Hospice workers with Providence Hospice and Homecare of Snohomish County launched a billboard campaign in Everett earlier this year, calling for the organization to put patients before executive pay. (Lizz Giordano / Herald file)

Hospice workers with Providence Hospice and Homecare of Snohomish County launched a billboard campaign in Everett earlier this year, calling for the organization to put patients before executive pay. (Lizz Giordano / Herald file)

Providence hospice and homecare employees threaten to strike

They join workers from 12 other Providence affiliates who’ve OK’d a strike to spur contract talks.

EVERETT — Some Providence employees are again threatening to strike if contract negotiations with company brass remain stalled.

Roughly 225 nurses and health care professionals from SEIU Local 1199NW at Providence Hospice and Home-care of Snohomish County in Everett authorized a strike last week, making them the 13th Providence affiliate to do so in Washington state.

“We don’t want our patients to suffer but we feel like we’re backed into a corner,” said Millie Uzoma, a licensed practical nurse on the bargaining team. “They’re not taking our pleas seriously.”

Union leaders say wages are too low and caseloads are too high, which makes retaining staff difficult and lowers the quality of care. And the Everett hospice workers are asking for the same conditions as a hospice care center in Lacey.

Providence spokesperson Mary Beth Walker said claims about declining care for patients aren’t true.

“Patient safety is our top priority and we know our caregivers are committed to delivering high-quality care,” she said.

Walker also said Providence has raised Everett caregiver salaries five times while in contract negotiations, “because we didn’t think it was right to make caregivers wait until the end of negotiations to receive increases.”

“We believe the outside contract terms the union proposed are not appropriate for an agency operating in Snohomish County with demographics and patient care needs unique to this geography,” she said.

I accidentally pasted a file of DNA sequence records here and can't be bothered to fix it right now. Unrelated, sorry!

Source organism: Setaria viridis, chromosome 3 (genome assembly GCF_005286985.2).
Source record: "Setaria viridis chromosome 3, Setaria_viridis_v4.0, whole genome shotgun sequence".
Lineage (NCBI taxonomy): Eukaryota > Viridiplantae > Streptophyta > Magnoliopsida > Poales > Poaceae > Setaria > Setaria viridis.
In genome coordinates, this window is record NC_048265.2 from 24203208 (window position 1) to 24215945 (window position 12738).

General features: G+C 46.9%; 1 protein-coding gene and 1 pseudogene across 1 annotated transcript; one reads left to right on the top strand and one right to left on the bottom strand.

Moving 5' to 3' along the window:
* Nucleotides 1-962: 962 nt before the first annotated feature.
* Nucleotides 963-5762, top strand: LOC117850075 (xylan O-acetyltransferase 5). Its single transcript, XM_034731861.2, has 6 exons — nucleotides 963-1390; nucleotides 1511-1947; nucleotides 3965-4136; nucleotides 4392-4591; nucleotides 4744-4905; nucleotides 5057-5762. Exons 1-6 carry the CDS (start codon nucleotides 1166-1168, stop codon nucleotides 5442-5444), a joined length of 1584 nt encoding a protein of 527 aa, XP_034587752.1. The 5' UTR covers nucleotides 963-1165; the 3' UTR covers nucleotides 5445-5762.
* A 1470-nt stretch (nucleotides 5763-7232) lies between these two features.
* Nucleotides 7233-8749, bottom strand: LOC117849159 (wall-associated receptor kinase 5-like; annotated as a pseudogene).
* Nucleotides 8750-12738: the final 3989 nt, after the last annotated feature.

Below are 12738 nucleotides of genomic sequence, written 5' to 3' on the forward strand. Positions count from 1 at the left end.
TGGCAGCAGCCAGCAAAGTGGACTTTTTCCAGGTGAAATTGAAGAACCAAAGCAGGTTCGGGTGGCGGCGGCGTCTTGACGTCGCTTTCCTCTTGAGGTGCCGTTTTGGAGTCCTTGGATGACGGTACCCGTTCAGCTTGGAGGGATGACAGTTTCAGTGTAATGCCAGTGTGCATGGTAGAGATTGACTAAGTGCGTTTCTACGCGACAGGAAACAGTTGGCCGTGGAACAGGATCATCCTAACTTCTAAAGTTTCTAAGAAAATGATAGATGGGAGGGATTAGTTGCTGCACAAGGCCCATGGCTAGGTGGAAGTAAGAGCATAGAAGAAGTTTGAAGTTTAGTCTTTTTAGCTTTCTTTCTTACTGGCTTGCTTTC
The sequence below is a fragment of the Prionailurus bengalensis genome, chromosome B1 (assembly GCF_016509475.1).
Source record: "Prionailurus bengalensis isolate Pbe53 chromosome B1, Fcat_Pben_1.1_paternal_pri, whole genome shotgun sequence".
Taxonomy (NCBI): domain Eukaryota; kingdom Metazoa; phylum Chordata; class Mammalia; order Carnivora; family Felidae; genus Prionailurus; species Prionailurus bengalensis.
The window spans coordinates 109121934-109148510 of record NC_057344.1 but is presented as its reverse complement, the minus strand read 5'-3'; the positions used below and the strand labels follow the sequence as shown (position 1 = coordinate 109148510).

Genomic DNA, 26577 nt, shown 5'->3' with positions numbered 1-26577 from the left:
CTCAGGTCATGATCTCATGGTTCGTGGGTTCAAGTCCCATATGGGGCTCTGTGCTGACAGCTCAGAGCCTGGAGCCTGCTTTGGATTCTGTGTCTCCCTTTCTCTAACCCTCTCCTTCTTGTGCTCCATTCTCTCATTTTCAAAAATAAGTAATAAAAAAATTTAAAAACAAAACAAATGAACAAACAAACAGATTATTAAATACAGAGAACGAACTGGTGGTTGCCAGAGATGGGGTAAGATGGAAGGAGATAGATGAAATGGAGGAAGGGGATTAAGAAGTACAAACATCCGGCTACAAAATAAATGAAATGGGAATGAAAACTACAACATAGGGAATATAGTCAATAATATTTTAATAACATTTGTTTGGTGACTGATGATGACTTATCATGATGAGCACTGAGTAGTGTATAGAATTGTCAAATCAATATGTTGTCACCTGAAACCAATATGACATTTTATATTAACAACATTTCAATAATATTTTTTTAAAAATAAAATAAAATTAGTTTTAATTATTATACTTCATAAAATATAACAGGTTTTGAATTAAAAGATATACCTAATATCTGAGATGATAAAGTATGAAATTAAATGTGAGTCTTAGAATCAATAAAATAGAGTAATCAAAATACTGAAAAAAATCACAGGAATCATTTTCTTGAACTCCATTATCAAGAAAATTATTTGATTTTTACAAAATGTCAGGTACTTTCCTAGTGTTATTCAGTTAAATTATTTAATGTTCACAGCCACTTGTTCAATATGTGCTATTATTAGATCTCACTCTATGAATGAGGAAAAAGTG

The workers organized in 2016 and have yet to ratify a contract with Providence. In 2017, they went on a three-day strike.

“It didn’t bear the fruit we wanted and now we’re looking at having to do it again,” said Melissa Salazar, a hospice aid certified nursing assistant. “We feel like Providence has left us no other choice. We’ve been back and forth for three and a half years.”

This go-around, more than 90 percent of members approved the strike authorization, she said. If and when workers carry one out hasn’t been determined.

The hospice and homecare workers in Everett have joined hundreds of technicians and professionals at Providence Regional Medical Center Everett, who authorized a strike in October amid their union’s contract negotiations.

Nearby, nurses also affiliated with SEIU Local 1199NW at the Swedish Hospital in Edmonds authorized a strike in November.

In total, about 13,000 Providence-affiliated employees across the state could strike.

Union leaders also say Providence is prioritizing executive pay over patient care, citing multi-million dollar salaries for company leaders.

“We have staff here that can’t even get a house,” Uzoma said.

On Tuesday, executives and union leaders met to continue negotiations.

Joey Thompson: 425-339-3449; jthompson@heraldnet.com. Twitter: @byjoeythompson.

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